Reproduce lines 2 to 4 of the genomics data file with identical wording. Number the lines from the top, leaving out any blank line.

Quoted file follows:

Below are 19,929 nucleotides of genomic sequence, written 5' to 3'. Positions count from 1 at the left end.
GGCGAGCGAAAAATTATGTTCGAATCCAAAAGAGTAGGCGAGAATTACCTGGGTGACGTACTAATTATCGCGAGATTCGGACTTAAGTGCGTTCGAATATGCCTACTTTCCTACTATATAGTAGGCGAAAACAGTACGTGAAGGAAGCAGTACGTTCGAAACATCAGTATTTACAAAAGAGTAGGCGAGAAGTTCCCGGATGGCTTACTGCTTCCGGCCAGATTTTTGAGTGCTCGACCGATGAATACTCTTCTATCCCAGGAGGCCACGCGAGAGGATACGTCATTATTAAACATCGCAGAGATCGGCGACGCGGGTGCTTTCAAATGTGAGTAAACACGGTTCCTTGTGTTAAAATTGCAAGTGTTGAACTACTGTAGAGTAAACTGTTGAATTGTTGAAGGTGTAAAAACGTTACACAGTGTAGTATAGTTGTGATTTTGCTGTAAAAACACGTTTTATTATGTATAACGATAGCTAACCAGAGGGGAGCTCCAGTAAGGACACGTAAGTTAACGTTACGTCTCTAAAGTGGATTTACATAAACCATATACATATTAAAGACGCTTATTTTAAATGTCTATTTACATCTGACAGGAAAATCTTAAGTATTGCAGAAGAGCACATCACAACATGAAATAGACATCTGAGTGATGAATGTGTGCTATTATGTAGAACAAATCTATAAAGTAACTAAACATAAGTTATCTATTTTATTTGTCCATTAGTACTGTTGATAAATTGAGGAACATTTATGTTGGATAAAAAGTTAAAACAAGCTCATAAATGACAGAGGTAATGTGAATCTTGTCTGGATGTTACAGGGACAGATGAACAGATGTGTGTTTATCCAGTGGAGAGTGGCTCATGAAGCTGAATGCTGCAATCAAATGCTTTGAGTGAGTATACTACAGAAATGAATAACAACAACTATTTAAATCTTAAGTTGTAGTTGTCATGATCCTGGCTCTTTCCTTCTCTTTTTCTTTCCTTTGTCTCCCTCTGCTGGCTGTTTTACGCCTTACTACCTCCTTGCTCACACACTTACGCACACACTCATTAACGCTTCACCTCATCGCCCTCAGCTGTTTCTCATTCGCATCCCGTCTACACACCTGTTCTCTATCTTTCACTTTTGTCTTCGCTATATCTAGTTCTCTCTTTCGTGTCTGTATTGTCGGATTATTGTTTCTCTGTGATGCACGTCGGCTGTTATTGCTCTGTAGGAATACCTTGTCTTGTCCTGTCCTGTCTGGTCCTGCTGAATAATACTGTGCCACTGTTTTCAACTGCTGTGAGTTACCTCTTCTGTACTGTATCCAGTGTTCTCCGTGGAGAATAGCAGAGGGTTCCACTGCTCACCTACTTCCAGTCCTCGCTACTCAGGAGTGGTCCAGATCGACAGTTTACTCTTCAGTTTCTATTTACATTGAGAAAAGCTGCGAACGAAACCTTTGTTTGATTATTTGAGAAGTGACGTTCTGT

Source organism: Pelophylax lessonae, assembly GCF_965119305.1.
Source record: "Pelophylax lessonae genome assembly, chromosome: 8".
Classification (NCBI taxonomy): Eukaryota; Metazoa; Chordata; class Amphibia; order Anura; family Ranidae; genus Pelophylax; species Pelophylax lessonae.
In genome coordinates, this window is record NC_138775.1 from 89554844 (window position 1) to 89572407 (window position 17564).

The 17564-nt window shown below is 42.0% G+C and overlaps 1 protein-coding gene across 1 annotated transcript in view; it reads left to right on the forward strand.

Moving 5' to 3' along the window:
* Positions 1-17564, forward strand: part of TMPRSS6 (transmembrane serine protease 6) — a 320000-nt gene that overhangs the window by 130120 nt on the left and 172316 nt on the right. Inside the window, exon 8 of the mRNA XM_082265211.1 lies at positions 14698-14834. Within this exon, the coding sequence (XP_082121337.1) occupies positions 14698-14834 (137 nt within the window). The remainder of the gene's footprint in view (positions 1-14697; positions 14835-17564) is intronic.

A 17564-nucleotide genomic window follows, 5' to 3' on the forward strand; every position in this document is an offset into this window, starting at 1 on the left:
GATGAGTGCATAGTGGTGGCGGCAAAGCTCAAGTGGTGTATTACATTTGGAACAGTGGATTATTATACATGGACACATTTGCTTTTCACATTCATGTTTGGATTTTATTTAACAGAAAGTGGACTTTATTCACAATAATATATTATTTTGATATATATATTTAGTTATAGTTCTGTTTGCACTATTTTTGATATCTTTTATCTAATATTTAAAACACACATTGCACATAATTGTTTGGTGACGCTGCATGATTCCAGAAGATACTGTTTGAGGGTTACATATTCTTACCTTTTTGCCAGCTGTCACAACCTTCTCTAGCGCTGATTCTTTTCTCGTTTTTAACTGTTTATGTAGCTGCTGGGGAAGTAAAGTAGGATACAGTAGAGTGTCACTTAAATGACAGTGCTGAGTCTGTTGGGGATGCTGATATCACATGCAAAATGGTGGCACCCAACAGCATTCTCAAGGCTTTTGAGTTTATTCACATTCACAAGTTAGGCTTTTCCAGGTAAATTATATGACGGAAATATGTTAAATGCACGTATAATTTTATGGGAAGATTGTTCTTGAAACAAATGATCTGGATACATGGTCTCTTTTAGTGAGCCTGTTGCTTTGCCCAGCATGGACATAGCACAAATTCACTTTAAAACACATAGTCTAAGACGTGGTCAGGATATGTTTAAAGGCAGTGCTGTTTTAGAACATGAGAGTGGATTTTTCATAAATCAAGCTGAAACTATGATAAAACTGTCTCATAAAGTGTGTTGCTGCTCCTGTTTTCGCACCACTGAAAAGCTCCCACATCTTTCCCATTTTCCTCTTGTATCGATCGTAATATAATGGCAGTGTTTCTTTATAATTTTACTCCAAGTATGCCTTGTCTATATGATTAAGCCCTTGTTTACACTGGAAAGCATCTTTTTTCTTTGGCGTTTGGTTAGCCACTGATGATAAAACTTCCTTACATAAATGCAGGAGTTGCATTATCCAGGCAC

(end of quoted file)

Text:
GGCGAGCGAAAAATTATGTTCGAATCCAAAAGAGTAGGCGAGAATTACCTGGGTGACGTACTAATTATCGCGAGATTCGGACTTAAGTGCGTTCGAATATGCCTACTTTCCTACTATATAGTAGGCGAAAACAGTACGTGAAGGAAGCAGTACGTTCGAAACATCAGTATTTACAAAAGAGTAGGCGAGAAGTTCCCGGATGGCTTACTGCTTCCGGCCAGATTTTTGAGTGCTCGACCGATGAATACTCTTCTATCCCAGGAGGCCACGCGAGAGGATACGTCATTATTAAACATCGCAGAGATCGGCGACGCGGGTGCTTTCAAATGTGAGTAAACACGGTTCCTTGTGTTAAAATTGCAAGTGTTGAACTACTGTAGAGTAAACTGTTGAATTGTTGAAGGTGTAAAAACGTTACACAGTGTAGTATAGTTGTGATTTTGCTGTAAAAACACGTTTTATTATGTATAACGATAGCTAACCAGAGGGGAGCTCCAGTAAGGACACGTAAGTTAACGTTACGTCTCTAAAGTGGATTTACATAAACCATATACATATTAAAGACGCTTATTTTAAATGTCTATTTACATCTGACAGGAAAATCTTAAGTATTGCAGAAGAGCACATCACAACATGAAATAGACATCTGAGTGATGAATGTGTGCTATTATGTAGAACAAATCTATAAAGTAACTAAACATAAGTTATCTATTTTATTTGTCCATTAGTACTGTTGATAAATTGAGGAACATTTATGTTGGATAAAAAGTTAAAACAAGCTCATAAATGACAGAGGTAATGTGAATCTTGTCTGGATGTTACAGGGACAGATGAACAGATGTGTGTTTATCCAGTGGAGAGTGGCTCATGAAGCTGAATGCTGCAATCAAATGCTTTGAGTGAGTATACTACAGAAATGAATAACAACAACTATTTAAATCTTAAGTTGTAGTTGTCATGATCCTGGCTCTTTCCTTCTCTTTTTCTTTCCTTTGTCTCCCTCTGCTGGCTGTTTTACGCCTTACTACCTCCTTGCTCACACACTTACGCACACACTCATTAACGCTTCACCTCATCGCCCTCAGCTGTTTCTCATTCGCATCCCGTCTACACACCTGTTCTCTATCTTTCACTTTTGTCTTCGCTATATCTAGTTCTCTCTTTCGTGTCTGTATTGTCGGATTATTGTTTCTCTGTGATGCACGTCGGCTGTTATTGCTCTGTAGGAATACCTTGTCTTGTCCTGTCCTGTCTGGTCCTGCTGAATAATACTGTGCCACTGTTTTCAACTGCTGTGAGTTACCTCTTCTGTACTGTATCCAGTGTTCTCCGTGGAGAATAGCAGAGGGTTCCACTGCTCACCTACTTCCAGTCCTCGCTACTCAGGAGTGGTCCAGATCGACAGTTTACTCTTCAGTTTCTATTTACATTGAGAAAAGCTGCGAACGAAACCTTTGTTTGATTATTTGAGAAGTGACGTTCTGT

Source organism: Pelophylax lessonae, assembly GCF_965119305.1.
Source record: "Pelophylax lessonae genome assembly, chromosome: 8".